The nosebleed issue will be explained next episode. You are right, it is very distinctly non-random.

  9. Well obviously it's not random in the sense that it's foreshadowing something with Kurohaneko, but it is random in the sense that it came completely out of nowhere, which is what I was going for there.

  10. C

    [Edited for typos]
    For me, this ep moved Brynhildr from the 'must watch' list to the 'on probation' list. The first episode was intriguing, all I had hoped for (thanks in part to your Season Preview). The second episode was so cliche-ridden that it made me worry which path the show is going to take: I don't need another "why am I watching this when I've seen these characters and plot points a million times" story, especially after last season. I'm heartened to see that those who know the story are predicting it will stay interesting.

  11. n

    Man, your description of Kana was brilliant and utterly hilarious. I'd prefer a monotonous, robotic voice to that tsuntsun moegirl voice but, oh well.
    But having read through the manga… I don't know what can 13 episodes bring. Not expecting much from this anime adaptation.

  12. R

    ….what Burger King did you work at??? Wow.

    That being said, I never managed to finish Elfen Lied, the anime or manga, not because it wasn't interesting, but just because it wasn't quite the sort of series that was far up enough in my alley that it wouldn't be crowded out by other stuff. I get the same feeling with Brynhildr, where everything actually is quite interesting, but I'm just having a hard time connecting. It's almost entirely a matter of perference, but there's not as much other stuff in the way, so hopefully it'll grab me soon and I can get invested, because it is interesting.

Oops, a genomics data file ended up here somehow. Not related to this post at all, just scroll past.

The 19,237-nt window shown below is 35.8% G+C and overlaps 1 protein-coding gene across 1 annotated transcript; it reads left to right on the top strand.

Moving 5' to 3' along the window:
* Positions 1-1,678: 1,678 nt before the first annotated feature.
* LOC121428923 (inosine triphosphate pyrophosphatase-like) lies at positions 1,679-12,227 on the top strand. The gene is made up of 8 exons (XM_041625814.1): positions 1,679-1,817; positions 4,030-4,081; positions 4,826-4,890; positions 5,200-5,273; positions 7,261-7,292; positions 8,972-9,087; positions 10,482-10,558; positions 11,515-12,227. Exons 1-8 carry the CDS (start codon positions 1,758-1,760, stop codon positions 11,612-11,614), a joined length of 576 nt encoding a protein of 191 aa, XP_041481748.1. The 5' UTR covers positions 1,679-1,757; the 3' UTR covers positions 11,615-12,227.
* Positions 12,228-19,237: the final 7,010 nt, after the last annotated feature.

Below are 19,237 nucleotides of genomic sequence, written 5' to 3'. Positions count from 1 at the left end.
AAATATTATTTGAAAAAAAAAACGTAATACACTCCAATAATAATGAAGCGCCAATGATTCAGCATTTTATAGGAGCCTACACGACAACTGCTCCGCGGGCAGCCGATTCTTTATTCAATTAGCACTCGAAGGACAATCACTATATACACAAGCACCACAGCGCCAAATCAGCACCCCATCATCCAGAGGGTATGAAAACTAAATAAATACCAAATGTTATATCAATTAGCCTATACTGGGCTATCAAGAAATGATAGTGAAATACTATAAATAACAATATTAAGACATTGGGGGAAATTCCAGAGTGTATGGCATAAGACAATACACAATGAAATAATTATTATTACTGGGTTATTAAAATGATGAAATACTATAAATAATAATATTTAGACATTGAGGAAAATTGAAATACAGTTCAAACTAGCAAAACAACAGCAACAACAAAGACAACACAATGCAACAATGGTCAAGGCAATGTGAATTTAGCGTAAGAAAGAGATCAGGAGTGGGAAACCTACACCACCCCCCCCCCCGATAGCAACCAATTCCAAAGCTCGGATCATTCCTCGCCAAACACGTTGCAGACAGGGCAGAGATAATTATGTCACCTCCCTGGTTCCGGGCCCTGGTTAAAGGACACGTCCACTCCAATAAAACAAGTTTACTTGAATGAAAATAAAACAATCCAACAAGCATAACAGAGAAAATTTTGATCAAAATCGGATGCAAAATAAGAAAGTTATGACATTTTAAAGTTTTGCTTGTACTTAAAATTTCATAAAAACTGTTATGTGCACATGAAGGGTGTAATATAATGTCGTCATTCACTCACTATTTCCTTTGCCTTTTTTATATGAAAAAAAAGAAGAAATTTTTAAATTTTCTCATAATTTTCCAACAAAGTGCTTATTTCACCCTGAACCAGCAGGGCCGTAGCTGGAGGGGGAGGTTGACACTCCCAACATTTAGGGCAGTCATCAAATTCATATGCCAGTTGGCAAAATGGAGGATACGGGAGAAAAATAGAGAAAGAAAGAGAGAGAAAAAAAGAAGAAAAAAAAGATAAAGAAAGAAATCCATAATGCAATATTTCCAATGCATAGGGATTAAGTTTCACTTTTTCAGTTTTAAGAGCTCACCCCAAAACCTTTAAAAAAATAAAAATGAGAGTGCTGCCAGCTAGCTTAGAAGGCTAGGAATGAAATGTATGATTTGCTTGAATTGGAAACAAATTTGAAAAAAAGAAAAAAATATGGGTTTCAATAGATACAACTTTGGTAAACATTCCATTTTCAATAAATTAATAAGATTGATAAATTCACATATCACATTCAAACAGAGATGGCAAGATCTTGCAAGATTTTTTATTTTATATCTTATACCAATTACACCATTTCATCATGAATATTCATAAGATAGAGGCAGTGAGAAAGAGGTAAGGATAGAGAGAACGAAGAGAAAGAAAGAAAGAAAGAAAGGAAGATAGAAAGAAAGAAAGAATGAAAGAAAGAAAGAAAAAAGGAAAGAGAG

13. Lake Forest, Illinois…

  14. C

    The fact that cake being liquefied was featured made this series gain a very fun place. Liking it very much and couldn't agree more with your thoughts on this.

  15. J

    This series isn't quite as terrible as Elfen Lied was after two episodes (Hey, the MC actually has a personality trait. Even if it's outrageously bloated to absurdity and doesn't mesh with his words or actions at all. Take the 'I can't explain it, it must be maigc' last episode).

    I actually quite liked this episode until the halfway point, then it reminded me it's by the same author as Elfen Lied. Kana is just dumb plain and simple. When is the last time anyone has tried feeding (Or drinking yourself) a glass of viscous liquid lying face up? She'd choke. It'd have been easy work (And a cheap sweet moment) to have the MC prop her up to feed her.

    But no. The writer doesn't care. Why should I?

Leave a Comment